London (Mar. 18)
With every reason to believe in the genuineness of the assurances given by Premier MacDonald and the Colonial Minister that there would be no departure from the policy embodied in the Palestine Mandate there is no question about the carrying out of the Mandate, declared Dr. Chaim Weizmann, president of the World Zionist Organization, in delivering his political report at the second day of the meeting of the Actions Committee.
Dr. Weizmann said he had hoped that the report of the Inquiry Commission would be ready by the time that the Administrative Committee of the Jewish Agency met but “unfortunately it is delayed,” He said that the report had already been submitted to the government and it is possible to that it will be published by the end of the month, in which case the Administrative Committee will still have an opportunity to discuss it.
Speaking of the Mandate policy, Dr. Weizmann said that the only question was as to the manner in which that policy is to be carried out. “The Inquiry Commission had definite instructions not to deal with questions of major policy,” Dr. Weizmann said, but “however it is impossible to say at present whether it overstepped the limit.”
Reviewing the present situation and the prevalent attitude in British political circles and of public opinion generally towards the Palestine question, Dr. Weizmann said that whilst there were hostile groups they also had good friends in all three parties. “Everywhere it is admitted that the Jews carried out great achievements in Palestine and also that no injustice was done to the Arabs and that every inch of land the Jews possessed had been purchased at a fair price but there was some apprehension about the future.”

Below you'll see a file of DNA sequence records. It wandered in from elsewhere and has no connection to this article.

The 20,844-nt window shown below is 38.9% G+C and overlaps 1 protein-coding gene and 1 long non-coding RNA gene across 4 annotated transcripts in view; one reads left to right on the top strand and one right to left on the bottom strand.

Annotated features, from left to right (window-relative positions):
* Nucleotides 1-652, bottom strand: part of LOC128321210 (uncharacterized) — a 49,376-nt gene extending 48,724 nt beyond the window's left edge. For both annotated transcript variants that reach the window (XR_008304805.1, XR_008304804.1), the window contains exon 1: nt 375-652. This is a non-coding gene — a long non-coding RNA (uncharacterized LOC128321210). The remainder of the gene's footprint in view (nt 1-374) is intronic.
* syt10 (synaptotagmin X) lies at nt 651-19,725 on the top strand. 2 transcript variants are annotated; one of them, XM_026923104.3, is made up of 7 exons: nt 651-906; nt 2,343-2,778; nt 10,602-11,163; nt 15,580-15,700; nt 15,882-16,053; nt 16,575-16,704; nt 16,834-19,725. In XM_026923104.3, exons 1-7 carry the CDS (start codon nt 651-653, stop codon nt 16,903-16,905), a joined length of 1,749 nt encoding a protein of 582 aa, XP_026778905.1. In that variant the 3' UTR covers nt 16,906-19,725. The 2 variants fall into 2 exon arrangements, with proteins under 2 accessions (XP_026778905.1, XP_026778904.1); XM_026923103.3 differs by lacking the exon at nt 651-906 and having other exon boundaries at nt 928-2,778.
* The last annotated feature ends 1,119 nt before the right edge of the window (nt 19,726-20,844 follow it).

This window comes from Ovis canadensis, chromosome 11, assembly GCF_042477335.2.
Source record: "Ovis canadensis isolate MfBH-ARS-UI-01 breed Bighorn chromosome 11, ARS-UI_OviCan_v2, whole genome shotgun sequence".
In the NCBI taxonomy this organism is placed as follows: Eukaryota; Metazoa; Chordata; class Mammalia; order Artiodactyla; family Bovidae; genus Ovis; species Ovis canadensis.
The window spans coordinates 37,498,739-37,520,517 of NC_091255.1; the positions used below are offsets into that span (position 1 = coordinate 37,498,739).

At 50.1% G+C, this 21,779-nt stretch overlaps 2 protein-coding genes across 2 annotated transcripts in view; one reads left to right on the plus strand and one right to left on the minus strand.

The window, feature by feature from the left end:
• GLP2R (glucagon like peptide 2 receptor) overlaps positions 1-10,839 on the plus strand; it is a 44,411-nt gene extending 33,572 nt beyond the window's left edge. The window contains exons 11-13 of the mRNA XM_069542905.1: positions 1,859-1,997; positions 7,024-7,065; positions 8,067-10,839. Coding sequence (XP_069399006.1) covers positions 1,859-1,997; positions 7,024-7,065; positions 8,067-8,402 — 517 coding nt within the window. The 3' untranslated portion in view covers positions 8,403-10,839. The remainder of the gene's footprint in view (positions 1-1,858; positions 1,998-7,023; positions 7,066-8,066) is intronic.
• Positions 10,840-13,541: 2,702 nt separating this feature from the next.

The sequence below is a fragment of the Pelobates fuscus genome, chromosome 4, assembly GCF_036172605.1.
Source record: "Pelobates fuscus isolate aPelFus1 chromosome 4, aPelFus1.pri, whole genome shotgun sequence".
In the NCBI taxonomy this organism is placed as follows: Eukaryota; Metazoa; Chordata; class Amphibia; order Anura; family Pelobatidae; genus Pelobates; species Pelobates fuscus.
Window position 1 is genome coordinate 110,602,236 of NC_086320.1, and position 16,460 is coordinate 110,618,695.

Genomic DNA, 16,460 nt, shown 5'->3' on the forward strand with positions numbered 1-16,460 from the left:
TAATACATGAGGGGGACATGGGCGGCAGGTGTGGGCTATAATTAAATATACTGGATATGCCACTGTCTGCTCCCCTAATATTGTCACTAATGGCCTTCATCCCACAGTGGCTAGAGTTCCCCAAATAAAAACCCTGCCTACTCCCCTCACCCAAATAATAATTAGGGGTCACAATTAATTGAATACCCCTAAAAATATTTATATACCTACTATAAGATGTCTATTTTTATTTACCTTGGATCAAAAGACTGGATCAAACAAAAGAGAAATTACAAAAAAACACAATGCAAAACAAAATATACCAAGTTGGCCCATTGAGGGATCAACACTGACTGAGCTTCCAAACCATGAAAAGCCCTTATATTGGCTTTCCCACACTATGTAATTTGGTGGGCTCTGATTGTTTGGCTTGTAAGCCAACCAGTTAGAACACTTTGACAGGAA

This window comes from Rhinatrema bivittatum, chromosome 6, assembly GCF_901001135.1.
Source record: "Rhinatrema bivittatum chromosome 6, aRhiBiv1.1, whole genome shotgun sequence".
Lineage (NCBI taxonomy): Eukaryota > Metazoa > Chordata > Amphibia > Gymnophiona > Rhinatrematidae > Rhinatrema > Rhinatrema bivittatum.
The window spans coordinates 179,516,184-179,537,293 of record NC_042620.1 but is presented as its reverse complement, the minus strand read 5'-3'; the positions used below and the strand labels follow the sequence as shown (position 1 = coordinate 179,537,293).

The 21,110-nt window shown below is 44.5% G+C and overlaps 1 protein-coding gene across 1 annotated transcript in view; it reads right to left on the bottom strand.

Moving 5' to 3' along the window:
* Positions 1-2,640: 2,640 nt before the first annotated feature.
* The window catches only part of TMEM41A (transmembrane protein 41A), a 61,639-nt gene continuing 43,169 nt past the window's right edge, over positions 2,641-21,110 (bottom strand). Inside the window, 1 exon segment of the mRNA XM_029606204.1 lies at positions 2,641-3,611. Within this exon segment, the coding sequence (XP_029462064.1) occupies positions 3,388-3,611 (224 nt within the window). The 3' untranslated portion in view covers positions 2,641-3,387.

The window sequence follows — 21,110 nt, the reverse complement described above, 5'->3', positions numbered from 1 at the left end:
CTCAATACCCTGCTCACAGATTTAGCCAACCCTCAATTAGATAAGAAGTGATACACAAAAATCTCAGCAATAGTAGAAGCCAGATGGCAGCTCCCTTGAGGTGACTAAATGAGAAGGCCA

Dr. Weizmann referred to what he characterized as “revisionists of both wings, namely maximalists and minimalists,” meaning by the latter the activities of Dr. Magnes. Speaking of mischief he said “those do mischief who put themselves up as apostles of peace thus conveying the impression that a majority of the Zionists are less peaceful than themselves. People forget that it is perhaps the first time in the history of mankind that an attempt is being made to solve a great world problem through absolutely peaceful means and with a very clear conscience.”
Despite all difficulties Dr. Weizmann felt optimistic that “they would pull through.” In this connection he said that he personally never “felt so strong as when I am with my back against the wall. With rooted prejudices against the Jews and the fear that they will make a great success of their efforts in Palestine they were bound to meet with difficulties but they will overcome them.”
After pointing out that the Zionist Executive had prepared an elaborate program to be presented to the government, Dr. Weizmann said that it might be criticized by “some Zionists who talked of greater Zionism. Greater Zionism, however, will not be achieved by over-stressing political factors but by putting emphasis on our own constructive efforts and the carrying out of a large scale colonization scheme.”
Before Dr. Weizmann’s speech the debate on colonization was continued with Supraski demanding that the Jewish National Fund allocate land for middle class settlements. Other speakers were Dr. Glickson, Heizer, Baratz and Klinow. A committee of thirteen was elected to consider problems of colonization.